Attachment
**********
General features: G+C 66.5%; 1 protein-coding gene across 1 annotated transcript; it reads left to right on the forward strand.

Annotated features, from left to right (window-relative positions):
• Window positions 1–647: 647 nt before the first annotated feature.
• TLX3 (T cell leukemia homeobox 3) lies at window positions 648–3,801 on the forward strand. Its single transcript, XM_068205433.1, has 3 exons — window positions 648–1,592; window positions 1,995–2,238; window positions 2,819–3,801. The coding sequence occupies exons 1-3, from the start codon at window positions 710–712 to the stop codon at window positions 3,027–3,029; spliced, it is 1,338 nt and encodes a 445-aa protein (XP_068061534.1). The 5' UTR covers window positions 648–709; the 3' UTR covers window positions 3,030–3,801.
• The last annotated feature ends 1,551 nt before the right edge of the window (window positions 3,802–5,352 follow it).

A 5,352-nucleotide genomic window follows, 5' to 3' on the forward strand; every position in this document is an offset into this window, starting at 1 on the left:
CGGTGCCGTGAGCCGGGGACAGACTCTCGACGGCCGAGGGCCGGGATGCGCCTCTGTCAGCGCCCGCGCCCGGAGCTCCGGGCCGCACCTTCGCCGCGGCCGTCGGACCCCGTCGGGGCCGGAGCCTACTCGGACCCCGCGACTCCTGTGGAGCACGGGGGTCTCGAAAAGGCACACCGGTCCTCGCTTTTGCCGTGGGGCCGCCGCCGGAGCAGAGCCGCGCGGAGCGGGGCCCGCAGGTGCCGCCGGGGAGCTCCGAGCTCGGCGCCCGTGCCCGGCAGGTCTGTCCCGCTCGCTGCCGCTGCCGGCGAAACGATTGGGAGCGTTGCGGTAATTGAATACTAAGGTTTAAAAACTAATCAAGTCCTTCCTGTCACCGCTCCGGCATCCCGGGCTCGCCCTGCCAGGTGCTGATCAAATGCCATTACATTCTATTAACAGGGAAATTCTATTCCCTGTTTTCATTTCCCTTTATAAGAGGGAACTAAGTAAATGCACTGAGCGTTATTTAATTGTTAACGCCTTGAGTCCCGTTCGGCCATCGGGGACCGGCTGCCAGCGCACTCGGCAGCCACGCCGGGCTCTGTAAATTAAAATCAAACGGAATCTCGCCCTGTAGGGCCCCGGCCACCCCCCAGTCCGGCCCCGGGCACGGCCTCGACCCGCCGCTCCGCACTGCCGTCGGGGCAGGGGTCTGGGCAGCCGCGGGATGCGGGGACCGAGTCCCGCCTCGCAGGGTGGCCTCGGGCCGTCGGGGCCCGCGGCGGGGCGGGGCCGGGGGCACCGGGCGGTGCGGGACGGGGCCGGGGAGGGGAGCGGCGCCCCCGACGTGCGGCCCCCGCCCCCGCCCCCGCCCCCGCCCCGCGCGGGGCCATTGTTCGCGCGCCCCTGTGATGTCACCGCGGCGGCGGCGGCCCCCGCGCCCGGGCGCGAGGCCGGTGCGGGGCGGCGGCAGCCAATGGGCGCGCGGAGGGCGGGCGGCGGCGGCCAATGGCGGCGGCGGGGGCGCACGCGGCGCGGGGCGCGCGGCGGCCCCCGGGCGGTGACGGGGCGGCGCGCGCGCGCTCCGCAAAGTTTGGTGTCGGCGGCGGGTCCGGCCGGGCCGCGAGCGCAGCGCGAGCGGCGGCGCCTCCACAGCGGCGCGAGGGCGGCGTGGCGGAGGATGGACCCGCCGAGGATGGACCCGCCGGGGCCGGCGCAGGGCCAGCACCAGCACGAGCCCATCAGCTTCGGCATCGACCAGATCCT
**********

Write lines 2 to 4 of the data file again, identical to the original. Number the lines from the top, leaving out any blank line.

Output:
Annotated features, from left to right (window-relative positions):
• Window positions 1–647: 647 nt before the first annotated feature.
• TLX3 (T cell leukemia homeobox 3) lies at window positions 648–3,801 on the forward strand. Its single transcript, XM_068205433.1, has 3 exons — window positions 648–1,592; window positions 1,995–2,238; window positions 2,819–3,801. The coding sequence occupies exons 1-3, from the start codon at window positions 710–712 to the stop codon at window positions 3,027–3,029; spliced, it is 1,338 nt and encodes a 445-aa protein (XP_068061534.1). The 5' UTR covers window positions 648–709; the 3' UTR covers window positions 3,030–3,801.